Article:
I did a longish, NSFW, no holds barred interview with Marco Nappolini and the folks at Pieria. The concept of the series was “to shed light on the motivations, inspirations and writing processes of some of the leading financial bloggers.”

I suspect I gave them more than they were looking for.

Here is an excerpt:

M.N: There’s a great quote on your press reviews page from Dealbreaker that says: ‘Barry Ritholtz takes down financial writers like it’s his job’.

Now if the role of the mainstream media is to hold power to account, could you say that it’s the role of the blogosphere to act as a check on the mainstream media?

B.R: Well that died a long time ago – the media as a balance to power – but let me give you the arc of that, because there’s a development within that arc, that I think is interesting.

When you first start blogging, you have this platform and no one is paying attention. You become completely outraged with some of the of things that you see and read and it’s not just that the media or corporate press is outright corrupt, its more that their business model is so awful.

A perfect example is economic coverage: They’ll throw some kid onto the economic beat who graduated from a liberal arts college last year, or has a degree in media or journalism but not mathematics. This poor bastard is suddenly forced to cover economic data even though they just don’t have the chops for it, they don’t have the tools. So what happens is they actually believe some of the bullshit that gets fed to them – how important NFP is (its not) silly survey projections about Xmas shopping (wildly wrong every year), National Association of Realtors reports (mostly spin) – its kinda crazy.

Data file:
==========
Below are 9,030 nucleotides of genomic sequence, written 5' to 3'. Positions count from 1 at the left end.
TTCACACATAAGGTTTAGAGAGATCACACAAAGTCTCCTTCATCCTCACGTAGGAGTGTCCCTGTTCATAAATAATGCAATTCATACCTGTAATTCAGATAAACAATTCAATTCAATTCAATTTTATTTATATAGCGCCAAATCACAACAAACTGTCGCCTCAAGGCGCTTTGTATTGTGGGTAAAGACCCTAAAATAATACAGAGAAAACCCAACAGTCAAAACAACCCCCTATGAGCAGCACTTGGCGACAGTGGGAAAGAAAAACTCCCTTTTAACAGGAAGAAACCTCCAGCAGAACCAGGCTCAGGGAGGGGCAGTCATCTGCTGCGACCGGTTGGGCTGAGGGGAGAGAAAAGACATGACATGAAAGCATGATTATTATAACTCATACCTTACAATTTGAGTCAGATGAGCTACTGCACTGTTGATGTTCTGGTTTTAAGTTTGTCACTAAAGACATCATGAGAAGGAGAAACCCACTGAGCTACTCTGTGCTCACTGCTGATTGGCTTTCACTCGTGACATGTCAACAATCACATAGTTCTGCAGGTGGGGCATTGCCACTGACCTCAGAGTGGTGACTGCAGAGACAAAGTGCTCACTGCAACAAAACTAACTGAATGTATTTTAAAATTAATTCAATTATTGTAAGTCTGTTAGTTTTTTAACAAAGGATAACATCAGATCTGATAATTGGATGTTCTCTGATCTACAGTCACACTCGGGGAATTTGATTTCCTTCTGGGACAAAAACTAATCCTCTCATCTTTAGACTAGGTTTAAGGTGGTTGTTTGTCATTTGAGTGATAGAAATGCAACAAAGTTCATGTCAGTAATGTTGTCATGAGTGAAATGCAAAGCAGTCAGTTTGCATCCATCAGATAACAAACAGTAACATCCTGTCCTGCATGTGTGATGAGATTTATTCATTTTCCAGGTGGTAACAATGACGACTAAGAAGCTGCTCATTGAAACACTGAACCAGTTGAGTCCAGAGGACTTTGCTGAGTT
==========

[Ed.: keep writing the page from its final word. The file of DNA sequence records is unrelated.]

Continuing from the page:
Now understand, there’s a mix of data sources, most of the people that appear in the financial press have a very specific agenda. They appear on TV and radio or get quoted because they want to attract clients. We understand their motivations. Where things begin to get dicey is when they start to say ever more ridiculous things in order to do more media interviews. They figure that no one will remember what they said, so long as they’re on TV a lot they’ll attract more business.

So that’s one particular sub group of people that really deserves to be metaphorically slapped around.”

There’s a lot more at Pieria . . .



Why I Write: Barry Ritholtz
Marco Nappolini
Pieria, June 26th 2013

Category: Apprenticed Investor, Digital Media, Financial Press, Weblogs

Please use the comments to demonstrate your own ignorance, unfamiliarity with empirical data and lack of respect for scientific knowledge. Be sure to create straw men and argue against things I have neither said nor implied. If you could repeat previously discredited memes or steer the conversation into irrelevant, off topic discussions, it would be appreciated. Lastly, kindly forgo all civility in your discourse . . . you are, after all, anonymous.

19 Responses to “Why I Write: Barry Ritholtz”

  1. [...] Barry Ritholtz: Why I Write.  (TBP) [...]

  2. davefromcarolina says:

    I wish there’d been somebody around who talked, wrote, and reasoned the way you do when I was young and impressionable. Too late for that, but I can still enjoy a piece like this one. (All the while guarding against my own confirmation bias, of course).

  3. ciwood says: